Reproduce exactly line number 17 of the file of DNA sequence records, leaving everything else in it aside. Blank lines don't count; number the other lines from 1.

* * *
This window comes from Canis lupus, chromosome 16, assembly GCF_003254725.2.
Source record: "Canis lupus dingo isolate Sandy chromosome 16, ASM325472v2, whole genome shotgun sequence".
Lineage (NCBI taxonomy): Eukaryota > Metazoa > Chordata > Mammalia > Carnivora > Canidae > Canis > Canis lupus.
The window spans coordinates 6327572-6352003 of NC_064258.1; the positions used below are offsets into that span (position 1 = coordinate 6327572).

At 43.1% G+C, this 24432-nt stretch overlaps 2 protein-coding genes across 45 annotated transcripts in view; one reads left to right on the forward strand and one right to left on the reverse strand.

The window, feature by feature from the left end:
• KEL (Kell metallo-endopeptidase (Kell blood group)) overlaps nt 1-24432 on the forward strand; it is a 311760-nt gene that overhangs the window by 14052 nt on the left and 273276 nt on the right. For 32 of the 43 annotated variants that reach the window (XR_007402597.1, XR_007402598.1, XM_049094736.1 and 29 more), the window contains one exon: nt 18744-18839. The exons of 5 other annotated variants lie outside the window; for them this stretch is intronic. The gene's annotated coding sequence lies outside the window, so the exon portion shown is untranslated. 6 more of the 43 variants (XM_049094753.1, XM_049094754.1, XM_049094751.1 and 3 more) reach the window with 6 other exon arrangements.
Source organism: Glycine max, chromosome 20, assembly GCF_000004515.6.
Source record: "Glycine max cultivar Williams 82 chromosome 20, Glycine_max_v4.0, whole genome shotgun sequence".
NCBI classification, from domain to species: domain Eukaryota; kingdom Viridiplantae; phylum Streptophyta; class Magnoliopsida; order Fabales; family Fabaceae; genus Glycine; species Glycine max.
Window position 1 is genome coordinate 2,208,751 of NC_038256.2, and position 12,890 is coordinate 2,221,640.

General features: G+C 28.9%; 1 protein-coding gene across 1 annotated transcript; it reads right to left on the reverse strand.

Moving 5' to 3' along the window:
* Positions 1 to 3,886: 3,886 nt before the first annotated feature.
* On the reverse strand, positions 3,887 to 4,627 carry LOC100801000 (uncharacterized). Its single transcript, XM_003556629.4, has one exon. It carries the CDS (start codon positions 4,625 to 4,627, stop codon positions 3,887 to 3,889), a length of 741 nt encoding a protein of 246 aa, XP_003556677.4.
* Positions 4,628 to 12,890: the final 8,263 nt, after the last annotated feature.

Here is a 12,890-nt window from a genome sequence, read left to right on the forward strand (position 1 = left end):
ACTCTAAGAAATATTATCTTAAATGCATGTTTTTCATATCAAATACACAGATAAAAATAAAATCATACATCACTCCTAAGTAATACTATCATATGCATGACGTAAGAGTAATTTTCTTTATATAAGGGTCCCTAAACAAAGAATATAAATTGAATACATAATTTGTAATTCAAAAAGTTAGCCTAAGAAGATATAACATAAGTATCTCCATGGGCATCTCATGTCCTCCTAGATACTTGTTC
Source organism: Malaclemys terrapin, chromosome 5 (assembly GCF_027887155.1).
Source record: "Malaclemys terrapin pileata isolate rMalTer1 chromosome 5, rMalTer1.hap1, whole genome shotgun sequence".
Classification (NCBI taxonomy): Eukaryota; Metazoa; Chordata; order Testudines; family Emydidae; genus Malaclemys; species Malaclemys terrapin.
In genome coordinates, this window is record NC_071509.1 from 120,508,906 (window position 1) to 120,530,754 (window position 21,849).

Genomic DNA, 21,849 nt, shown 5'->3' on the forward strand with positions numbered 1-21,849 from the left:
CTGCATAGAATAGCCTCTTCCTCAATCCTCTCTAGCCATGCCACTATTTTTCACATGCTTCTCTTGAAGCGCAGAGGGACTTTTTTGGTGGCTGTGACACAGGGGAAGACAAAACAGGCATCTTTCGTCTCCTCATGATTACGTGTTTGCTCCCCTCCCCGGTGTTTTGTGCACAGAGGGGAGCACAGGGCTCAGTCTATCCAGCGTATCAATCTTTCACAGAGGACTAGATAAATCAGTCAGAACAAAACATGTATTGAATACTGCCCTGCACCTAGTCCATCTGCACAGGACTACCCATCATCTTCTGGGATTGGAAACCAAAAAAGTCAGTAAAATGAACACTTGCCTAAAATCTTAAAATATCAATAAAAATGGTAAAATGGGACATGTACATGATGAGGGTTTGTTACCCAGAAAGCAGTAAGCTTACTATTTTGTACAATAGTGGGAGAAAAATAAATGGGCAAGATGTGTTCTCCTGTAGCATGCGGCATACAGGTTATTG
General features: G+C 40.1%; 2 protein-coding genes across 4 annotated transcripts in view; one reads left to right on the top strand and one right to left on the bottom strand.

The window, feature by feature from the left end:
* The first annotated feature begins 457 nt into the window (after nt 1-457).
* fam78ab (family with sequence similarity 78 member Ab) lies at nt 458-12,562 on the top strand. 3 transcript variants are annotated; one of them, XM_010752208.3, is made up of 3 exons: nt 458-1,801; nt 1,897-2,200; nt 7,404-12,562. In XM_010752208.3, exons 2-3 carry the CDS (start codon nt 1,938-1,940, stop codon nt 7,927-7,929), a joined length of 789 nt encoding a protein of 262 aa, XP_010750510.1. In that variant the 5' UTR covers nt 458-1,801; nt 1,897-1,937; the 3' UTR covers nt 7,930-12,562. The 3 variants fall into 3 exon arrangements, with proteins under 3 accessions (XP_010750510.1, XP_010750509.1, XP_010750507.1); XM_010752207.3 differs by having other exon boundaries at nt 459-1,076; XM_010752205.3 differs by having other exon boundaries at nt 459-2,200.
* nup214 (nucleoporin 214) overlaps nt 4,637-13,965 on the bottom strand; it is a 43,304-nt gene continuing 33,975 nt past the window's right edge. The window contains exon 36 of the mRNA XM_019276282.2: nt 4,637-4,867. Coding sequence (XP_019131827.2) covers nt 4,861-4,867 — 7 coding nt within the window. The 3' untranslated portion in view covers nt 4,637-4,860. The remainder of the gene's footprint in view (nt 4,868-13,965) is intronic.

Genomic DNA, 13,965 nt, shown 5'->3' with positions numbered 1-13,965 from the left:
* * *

Here is a 12,890-nt window from a genome sequence, read left to right on the forward strand (position 1 = left end):